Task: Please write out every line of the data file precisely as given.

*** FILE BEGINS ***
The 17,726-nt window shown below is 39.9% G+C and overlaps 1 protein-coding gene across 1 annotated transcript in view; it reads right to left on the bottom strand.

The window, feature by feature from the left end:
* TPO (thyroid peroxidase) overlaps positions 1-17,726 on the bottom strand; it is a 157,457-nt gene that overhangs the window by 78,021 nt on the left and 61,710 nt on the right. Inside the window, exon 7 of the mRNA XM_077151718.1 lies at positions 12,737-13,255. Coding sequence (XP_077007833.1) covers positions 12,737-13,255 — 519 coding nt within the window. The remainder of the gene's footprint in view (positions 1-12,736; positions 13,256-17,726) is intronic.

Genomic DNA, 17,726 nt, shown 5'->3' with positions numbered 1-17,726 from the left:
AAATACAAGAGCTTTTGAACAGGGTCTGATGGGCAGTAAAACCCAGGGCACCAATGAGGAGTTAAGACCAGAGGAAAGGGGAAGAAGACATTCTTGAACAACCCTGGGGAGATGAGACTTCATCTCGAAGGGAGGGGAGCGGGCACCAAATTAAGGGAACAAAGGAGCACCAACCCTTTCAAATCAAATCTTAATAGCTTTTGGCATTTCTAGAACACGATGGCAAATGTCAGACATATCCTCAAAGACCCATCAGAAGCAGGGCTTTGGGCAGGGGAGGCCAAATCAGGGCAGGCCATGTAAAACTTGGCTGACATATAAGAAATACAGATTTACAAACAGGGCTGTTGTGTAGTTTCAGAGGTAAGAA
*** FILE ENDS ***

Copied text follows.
The 17,726-nt window shown below is 39.9% G+C and overlaps 1 protein-coding gene across 1 annotated transcript in view; it reads right to left on the bottom strand.

The window, feature by feature from the left end:
* TPO (thyroid peroxidase) overlaps positions 1-17,726 on the bottom strand; it is a 157,457-nt gene that overhangs the window by 78,021 nt on the left and 61,710 nt on the right. Inside the window, exon 7 of the mRNA XM_077151718.1 lies at positions 12,737-13,255. Coding sequence (XP_077007833.1) covers positions 12,737-13,255 — 519 coding nt within the window. The remainder of the gene's footprint in view (positions 1-12,736; positions 13,256-17,726) is intronic.

Genomic DNA, 17,726 nt, shown 5'->3' with positions numbered 1-17,726 from the left:
AAATACAAGAGCTTTTGAACAGGGTCTGATGGGCAGTAAAACCCAGGGCACCAATGAGGAGTTAAGACCAGAGGAAAGGGGAAGAAGACATTCTTGAACAACCCTGGGGAGATGAGACTTCATCTCGAAGGGAGGGGAGCGGGCACCAAATTAAGGGAACAAAGGAGCACCAACCCTTTCAAATCAAATCTTAATAGCTTTTGGCATTTCTAGAACACGATGGCAAATGTCAGACATATCCTCAAAGACCCATCAGAAGCAGGGCTTTGGGCAGGGGAGGCCAAATCAGGGCAGGCCATGTAAAACTTGGCTGACATATAAGAAATACAGATTTACAAACAGGGCTGTTGTGTAGTTTCAGAGGTAAGAA